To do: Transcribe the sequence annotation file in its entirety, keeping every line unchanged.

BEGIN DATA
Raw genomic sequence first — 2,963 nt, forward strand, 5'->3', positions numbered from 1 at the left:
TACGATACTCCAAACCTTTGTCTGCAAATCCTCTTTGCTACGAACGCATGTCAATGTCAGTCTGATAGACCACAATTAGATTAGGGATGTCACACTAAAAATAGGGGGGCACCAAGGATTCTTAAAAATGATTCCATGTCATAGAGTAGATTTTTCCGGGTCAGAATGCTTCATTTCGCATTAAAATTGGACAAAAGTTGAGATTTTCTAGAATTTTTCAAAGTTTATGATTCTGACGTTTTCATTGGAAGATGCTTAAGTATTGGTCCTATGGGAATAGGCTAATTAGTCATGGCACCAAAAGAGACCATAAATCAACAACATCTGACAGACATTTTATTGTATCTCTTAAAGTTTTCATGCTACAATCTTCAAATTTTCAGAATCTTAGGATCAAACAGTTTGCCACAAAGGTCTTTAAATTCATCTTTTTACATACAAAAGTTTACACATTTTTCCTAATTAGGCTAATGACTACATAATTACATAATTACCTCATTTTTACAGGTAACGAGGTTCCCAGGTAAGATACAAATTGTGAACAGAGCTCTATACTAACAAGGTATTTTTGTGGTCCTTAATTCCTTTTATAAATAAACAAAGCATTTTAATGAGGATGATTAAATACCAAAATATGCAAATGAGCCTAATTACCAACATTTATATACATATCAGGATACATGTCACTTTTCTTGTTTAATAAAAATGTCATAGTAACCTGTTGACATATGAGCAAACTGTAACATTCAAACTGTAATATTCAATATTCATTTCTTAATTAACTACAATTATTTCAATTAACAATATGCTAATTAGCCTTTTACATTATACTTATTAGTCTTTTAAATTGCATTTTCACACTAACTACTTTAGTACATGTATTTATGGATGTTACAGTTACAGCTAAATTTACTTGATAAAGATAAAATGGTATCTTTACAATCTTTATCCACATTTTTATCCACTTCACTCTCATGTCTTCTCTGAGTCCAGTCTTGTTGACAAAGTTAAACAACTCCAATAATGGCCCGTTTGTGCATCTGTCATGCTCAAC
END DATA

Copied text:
Raw genomic sequence first — 2,963 nt, forward strand, 5'->3', positions numbered from 1 at the left:
TACGATACTCCAAACCTTTGTCTGCAAATCCTCTTTGCTACGAACGCATGTCAATGTCAGTCTGATAGACCACAATTAGATTAGGGATGTCACACTAAAAATAGGGGGGCACCAAGGATTCTTAAAAATGATTCCATGTCATAGAGTAGATTTTTCCGGGTCAGAATGCTTCATTTCGCATTAAAATTGGACAAAAGTTGAGATTTTCTAGAATTTTTCAAAGTTTATGATTCTGACGTTTTCATTGGAAGATGCTTAAGTATTGGTCCTATGGGAATAGGCTAATTAGTCATGGCACCAAAAGAGACCATAAATCAACAACATCTGACAGACATTTTATTGTATCTCTTAAAGTTTTCATGCTACAATCTTCAAATTTTCAGAATCTTAGGATCAAACAGTTTGCCACAAAGGTCTTTAAATTCATCTTTTTACATACAAAAGTTTACACATTTTTCCTAATTAGGCTAATGACTACATAATTACATAATTACCTCATTTTTACAGGTAACGAGGTTCCCAGGTAAGATACAAATTGTGAACAGAGCTCTATACTAACAAGGTATTTTTGTGGTCCTTAATTCCTTTTATAAATAAACAAAGCATTTTAATGAGGATGATTAAATACCAAAATATGCAAATGAGCCTAATTACCAACATTTATATACATATCAGGATACATGTCACTTTTCTTGTTTAATAAAAATGTCATAGTAACCTGTTGACATATGAGCAAACTGTAACATTCAAACTGTAATATTCAATATTCATTTCTTAATTAACTACAATTATTTCAATTAACAATATGCTAATTAGCCTTTTACATTATACTTATTAGTCTTTTAAATTGCATTTTCACACTAACTACTTTAGTACATGTATTTATGGATGTTACAGTTACAGCTAAATTTACTTGATAAAGATAAAATGGTATCTTTACAATCTTTATCCACATTTTTATCCACTTCACTCTCATGTCTTCTCTGAGTCCAGTCTTGTTGACAAAGTTAAACAACTCCAATAATGGCCCGTTTGTGCATCTGTCATGCTCAAC